British Values Assembly or Class Play
Cast of 30
Duration: 10 - 15 minutes (not including suggested music selections)
Democracy. Justice. Respect and Toleration. ... with a little bit of Spice Girls and the Beatles thrown in for good measure. What chance does the Establishment have? Let's just say - it's always useful to have a policeman around!
At first sight, this may seem a rather 'glib' treatment of what is, of course, a very serious subject. But the message throughout, I hope, is clear - that our nation is one we can feel proud of because of our basic values - to honour and respect mankind, community and individuals alike; and hopefully this example of fairness, equality and justice will be seen as a shining beacon of hope to our children in these troubled times.
M.P. Girl power? Oh I don’t think so! As a member of parliament …
Gentleman: (Interrupting, and looking at Spice Girls) Ah! More riff raff!
(Spice Girls form a circle around him, shaking their fists)
Narrator: (Looking around) Oh dear! More trouble! Where’s that policeman?
Policeman: (To Gentleman) You in trouble, again, Sir?
Gentleman: Well, all I said was …
Scary Spice: We heard what you said!
M.P. Now, now, young ladies! Why don’t you just take yourselves home?
Baby Spice: What? To do the washing up?
Posh Spice: I don’t think so!
Ginger Spice: Times have changed!
Scary Spice: (Glaring at Gentleman and M.P.) Ever heard of equality?
Sporty Spice: Girls and boys – we have equal rights now!
Gentleman: (Muttering) More’s the pity!
Scary Spice: Pardon?
Gentleman: I said, what a delightful group of girls you are!
(Spice Girls pat Gentleman on the shoulder and Gentleman is ‘won over’)
(Exit Spice Girls and Gentleman)
Policeman: Well, I’m glad that ended peacefully!
M.P. Me too! Things have never been the same since we had that woman prime minister!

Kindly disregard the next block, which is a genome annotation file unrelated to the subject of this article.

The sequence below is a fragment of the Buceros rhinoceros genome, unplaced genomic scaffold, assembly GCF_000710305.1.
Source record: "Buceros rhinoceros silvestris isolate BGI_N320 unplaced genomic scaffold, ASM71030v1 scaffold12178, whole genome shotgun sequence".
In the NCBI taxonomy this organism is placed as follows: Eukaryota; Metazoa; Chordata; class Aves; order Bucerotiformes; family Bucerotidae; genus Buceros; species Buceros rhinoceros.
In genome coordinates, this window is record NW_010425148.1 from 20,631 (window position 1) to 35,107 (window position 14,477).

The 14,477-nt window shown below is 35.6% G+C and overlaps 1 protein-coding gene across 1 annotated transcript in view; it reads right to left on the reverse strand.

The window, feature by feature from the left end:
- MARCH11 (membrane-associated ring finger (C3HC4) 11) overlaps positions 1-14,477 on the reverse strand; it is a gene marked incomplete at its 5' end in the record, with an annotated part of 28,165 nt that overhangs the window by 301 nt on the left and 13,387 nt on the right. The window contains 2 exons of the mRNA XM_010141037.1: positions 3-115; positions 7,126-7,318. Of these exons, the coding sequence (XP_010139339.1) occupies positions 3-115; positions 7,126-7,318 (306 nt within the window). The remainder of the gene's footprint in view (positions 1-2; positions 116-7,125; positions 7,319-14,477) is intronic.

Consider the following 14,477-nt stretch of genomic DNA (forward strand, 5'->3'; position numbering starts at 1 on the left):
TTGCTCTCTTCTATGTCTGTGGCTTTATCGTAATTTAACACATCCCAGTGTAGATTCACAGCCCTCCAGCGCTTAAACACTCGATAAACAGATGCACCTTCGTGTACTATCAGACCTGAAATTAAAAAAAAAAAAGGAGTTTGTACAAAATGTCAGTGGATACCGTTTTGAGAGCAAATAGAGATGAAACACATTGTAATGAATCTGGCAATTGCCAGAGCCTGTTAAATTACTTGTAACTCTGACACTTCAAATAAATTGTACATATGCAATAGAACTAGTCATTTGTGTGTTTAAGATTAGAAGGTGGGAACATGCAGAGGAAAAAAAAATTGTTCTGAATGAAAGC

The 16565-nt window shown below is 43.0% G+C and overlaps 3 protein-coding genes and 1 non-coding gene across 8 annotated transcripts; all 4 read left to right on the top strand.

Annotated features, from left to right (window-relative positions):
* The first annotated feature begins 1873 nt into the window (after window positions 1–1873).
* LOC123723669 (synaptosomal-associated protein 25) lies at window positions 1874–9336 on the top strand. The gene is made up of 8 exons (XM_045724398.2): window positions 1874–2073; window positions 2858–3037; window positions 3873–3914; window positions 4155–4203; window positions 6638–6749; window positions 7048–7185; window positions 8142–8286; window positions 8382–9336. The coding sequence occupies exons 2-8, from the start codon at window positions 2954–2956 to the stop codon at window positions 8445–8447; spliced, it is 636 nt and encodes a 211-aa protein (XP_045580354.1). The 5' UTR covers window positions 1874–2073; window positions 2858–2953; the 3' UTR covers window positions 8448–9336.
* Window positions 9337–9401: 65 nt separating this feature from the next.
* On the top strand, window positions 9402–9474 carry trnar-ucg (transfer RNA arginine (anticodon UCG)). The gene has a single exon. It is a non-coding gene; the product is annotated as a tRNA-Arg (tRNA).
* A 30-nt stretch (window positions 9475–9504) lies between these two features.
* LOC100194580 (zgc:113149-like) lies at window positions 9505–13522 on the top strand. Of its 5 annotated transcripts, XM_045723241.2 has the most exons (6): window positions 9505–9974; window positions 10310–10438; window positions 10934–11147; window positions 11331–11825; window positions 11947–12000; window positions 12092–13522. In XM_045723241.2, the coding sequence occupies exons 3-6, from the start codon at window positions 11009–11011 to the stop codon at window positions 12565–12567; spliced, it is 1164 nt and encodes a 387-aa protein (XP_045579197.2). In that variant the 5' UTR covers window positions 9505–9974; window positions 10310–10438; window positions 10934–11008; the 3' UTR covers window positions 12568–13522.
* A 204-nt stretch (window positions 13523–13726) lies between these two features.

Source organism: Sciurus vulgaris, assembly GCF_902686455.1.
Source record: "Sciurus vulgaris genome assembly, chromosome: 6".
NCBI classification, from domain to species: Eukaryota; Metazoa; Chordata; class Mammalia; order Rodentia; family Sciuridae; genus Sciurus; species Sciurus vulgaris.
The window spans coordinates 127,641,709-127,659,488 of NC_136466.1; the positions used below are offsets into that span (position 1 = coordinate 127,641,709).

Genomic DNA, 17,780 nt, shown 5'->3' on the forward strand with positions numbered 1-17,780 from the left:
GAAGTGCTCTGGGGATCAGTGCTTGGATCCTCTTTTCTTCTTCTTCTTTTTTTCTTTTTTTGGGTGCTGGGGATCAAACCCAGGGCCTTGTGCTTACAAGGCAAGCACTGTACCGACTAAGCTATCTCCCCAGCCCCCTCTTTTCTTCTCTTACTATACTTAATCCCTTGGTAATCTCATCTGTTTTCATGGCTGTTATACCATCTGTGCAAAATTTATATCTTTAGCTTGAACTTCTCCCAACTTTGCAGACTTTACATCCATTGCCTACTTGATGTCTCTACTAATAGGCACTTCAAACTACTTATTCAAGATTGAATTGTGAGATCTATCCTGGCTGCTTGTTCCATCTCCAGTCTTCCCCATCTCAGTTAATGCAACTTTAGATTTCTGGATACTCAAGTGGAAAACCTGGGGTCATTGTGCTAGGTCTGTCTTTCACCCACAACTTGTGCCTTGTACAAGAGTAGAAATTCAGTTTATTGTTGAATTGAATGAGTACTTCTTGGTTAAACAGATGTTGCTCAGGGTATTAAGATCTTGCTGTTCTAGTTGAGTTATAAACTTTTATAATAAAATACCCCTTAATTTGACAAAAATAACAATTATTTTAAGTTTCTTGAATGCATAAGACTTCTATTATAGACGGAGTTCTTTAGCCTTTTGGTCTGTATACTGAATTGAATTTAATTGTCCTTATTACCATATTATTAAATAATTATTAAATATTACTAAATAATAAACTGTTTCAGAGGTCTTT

(Exit Policeman and M.P.)
Narrator: Phew! It’s all happening this morning!
Whole section entitled ‘All things British’ on www.plays-r-ussell.com
This assembly worked really well, opening with a slide asking if students believed in Karma. It then goes on through various consequences of actions and how scientifically the teen brain is not always capable of thinking about long term consequences, but that students still have to take responsibility for their action.
It lasted 15 minutes and was received well.
Grab yourself a bargain and save yourself an afternoon of planning.
This assembly has a focus on the RAOK challenge - random acts of kindness and is planned to be around 15 minutes long.
I played the video at the start to keep the students engaged as they entered and it worked really well.
Half way through there is another video where people are asked if one person can change the world. My head boy and girl then took over reading a script provided, telling the story of a "RAOK" movement called the karma army (this could quite easily be done by yourself). The assembly concludes with ways in which the students can carry out random acts of kindness and also looking at school charities.
Hope this is useful and saves you some time.